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Realizing the presence, promise, and power of the Kingdom of God.


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Due to the Pharaoh’s paranoid delusions, the descendants of Israel are enslaved. Then it gets worse. Pharaoh starts a crazy genocidal campaign against them. An Israeli child named Moses is miraculously delivered and, as an adult, finds himself standing before God Himself.

The plot moves fast in this book.

Culture is essential for human flourishing. Which is a good thing, because culture is also unavoidable. We can get away from it and we can’t do without it.

But what is it? Defining culture would seem to be the logical place to begin in articulating a Christian approach to culture. If we don’t know what it is, we won’t recognize when we see it, and we will be less likely to use it as God intends.

Paul spent a little more than 18 months in Corinth, doing the work which resulted in “many of the Corinthians, hearing, believed and were baptized” (v. 8). A church took root; rather (as we shall see), a series of house churches, probably spread around the city, began to meet, worship, and learn what it means to be the Body of Christ. The several house churches were one church in Corinth, and for the time Paul was with them, everything seemed to go well.

But when Paul went to Ephesus, troubles began. He wrote 1 Corinthians to address certain issues, difficulties, and questions that were brought to him by visitors from Corinth. The tone of 1 Corinthians, with its focus on division, immaturity, immorality, neglect, and other matters, is stern and demanding. Paul expected better from these people he had served for a year and a half, and he let them know he was disappointed. But like a loving shepherd, he also walked them through their difficulties, reminded them of the grace of God, pointed them toward the Lord’s return, and urged them to stand firm in the faith.

What does the Bible teach about our role in helping government be a servant of God for good? This series explores that question from the perspective of God's Law.

Genesis is the foundation of the Bible. Understand what God is trying to teach us in this opening work and the rest of scripture becomes clear. Misunderstand it, and you’ll misunderstand everything else.

James begins with a blunt description of life in Christ and the challenges Christians face. Our trials are actually opportunities to do great things for the Lord, but are also opportunities for failure.

No excuses.

When the captivity of God’s people is truly restored, when God “brings back the captivity of His people” (Ps. 53.6), then joy and rejoicing will characterize His people, and the salvation of God will come roaring out from their midst to turn the world right-side up for Jesus.

Neither of these outcomes was much in evidence during the period following the return from Babylon—at least, not consistently or for very long. It would not be until the book of Acts that we see the outcomes David envisioned in Psalm 53. Neither of these outcomes is particularly evident in our day, either. Like the people returning from Babylon, we deceive ourselves if we think our true captivity is at an end. That will only be so when we are wholly, entirely, jubilantly, and obediently captive to Jesus in all our ways. How we can get from where we are to being restored from our present captivity is the theme of this series, “Return from Exile.”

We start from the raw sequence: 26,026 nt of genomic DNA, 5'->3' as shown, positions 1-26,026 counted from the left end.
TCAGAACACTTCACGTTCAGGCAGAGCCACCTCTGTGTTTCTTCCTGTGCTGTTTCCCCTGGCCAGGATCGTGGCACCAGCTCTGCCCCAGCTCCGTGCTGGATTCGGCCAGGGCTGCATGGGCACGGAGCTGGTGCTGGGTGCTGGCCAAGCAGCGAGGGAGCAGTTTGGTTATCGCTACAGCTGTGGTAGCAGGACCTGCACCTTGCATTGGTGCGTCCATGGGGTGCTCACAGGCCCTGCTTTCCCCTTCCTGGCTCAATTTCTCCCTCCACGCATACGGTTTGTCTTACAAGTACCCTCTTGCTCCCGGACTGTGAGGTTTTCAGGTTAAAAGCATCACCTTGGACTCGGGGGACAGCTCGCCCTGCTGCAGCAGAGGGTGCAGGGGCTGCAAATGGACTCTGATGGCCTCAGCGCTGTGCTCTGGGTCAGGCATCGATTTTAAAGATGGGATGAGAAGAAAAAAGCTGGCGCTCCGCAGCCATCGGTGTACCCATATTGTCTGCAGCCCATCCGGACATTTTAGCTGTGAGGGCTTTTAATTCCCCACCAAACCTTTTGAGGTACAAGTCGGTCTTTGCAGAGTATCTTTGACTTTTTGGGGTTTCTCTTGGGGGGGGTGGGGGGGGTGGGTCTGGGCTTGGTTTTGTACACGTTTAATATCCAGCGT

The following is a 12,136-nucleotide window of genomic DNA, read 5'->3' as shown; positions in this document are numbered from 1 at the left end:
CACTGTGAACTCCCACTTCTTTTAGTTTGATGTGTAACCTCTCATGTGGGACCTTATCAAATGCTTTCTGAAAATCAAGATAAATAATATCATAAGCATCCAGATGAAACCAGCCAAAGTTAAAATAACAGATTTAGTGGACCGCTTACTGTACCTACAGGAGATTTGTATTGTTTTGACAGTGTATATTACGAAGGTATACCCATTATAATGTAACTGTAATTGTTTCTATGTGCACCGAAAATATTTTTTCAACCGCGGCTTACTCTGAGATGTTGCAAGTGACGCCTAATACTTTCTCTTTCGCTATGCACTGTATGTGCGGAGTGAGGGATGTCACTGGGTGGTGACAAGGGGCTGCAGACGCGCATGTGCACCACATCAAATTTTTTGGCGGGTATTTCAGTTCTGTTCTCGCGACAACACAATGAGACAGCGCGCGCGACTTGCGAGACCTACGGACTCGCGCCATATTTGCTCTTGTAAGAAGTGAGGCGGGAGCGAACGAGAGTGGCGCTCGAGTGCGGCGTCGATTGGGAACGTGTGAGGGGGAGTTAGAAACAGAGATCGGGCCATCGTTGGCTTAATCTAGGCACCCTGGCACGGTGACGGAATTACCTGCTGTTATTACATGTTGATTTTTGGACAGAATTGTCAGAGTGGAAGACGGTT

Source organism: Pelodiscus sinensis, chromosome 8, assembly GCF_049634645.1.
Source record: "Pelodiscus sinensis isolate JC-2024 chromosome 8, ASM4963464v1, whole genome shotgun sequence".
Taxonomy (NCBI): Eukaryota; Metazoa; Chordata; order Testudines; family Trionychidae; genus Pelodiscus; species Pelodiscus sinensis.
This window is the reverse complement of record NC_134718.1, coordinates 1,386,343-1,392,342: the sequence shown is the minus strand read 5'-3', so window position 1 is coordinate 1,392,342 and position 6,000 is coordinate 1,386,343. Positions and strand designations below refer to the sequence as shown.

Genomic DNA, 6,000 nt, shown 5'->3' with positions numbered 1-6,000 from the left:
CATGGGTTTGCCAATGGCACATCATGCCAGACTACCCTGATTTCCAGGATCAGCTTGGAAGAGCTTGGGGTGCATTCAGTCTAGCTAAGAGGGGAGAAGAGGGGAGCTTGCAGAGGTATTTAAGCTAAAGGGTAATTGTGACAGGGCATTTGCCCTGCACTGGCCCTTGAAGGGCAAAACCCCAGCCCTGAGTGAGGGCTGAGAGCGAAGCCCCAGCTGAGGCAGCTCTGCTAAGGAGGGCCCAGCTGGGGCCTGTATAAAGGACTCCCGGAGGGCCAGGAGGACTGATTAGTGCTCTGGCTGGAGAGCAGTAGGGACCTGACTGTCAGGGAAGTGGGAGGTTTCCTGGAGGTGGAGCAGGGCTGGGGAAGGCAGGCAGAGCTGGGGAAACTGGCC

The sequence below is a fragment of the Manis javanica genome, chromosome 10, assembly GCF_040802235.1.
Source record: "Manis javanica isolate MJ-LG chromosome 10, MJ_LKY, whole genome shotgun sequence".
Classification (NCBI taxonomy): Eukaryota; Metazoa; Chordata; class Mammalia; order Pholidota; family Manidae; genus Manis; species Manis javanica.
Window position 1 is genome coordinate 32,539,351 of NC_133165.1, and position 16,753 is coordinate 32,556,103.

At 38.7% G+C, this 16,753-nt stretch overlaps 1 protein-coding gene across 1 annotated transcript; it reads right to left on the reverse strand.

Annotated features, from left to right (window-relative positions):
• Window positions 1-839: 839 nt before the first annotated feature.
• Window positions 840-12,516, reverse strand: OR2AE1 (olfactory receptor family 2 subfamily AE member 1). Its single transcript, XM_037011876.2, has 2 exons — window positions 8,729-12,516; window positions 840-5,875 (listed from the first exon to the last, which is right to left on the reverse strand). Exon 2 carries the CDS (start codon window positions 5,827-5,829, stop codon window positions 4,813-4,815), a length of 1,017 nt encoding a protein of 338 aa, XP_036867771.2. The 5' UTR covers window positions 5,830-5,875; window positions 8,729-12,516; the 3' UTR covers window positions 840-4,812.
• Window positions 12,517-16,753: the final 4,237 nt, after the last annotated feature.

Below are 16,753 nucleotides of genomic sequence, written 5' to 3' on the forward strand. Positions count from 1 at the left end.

The Kingdom is real and it is now. And we are called to realize its presence.

David’s path to being king has taught him a lot. He understands that his anointing is a huge deal. Thus, he respects Saul to a surprising extent and puts to death an Amalekite who claims to have killed him.

David assumes the throne absent any bossy attitude. Mercy and reliance on the LORD will be his style.

Our generation’s cynicism, even skepticism, about truth has become so much a part of the spirit of the times that we give but little thought to the damage this can wreak on society and culture.

We live in a world of lies, half-truths, and outright deceit concerning some of the most important matters people can consider. Even in the Church, the tendency to try to “improve” on God’s truth, or to force God’s truth into the frail glass slipper of our preferred ways of thinking, is in many ways gaining ground.

Only those who stand firm under the truth of God will have the discernment, wisdom, and grace needed to help our world find its way out of darkness and unbelief into light and life in Jesus Christ. But this will only be the case as we resolve to let God be true with respect to all matters on which He speaks, and to regard alternative opinions as unreliable.

The Truth that Makes Us Free looks at the big questions that every human being needs to confront, and it urges us to do so from under the cope of divine revelation in Scripture. Only as we stand under the Word of God will be able to rise above the lies of our day and live fully and fruitfully within the light of truth.

Light is a powerful image for representing Jesus Christ and His Kingdom. Jesus identified Himself as the Light of the world. In His Kingdom, all who believe in Him walk in the light as He is in the light.

But what does this mean? What are the effects of it? How does this happen? And what does it mean for us to refract rather than merely reflect the light of Christ into our world?

The greatest story ever told begins in doubt, takes root in unlikelihood, and blossoms into praise and thanksgiving with the birth of an unexpected child.

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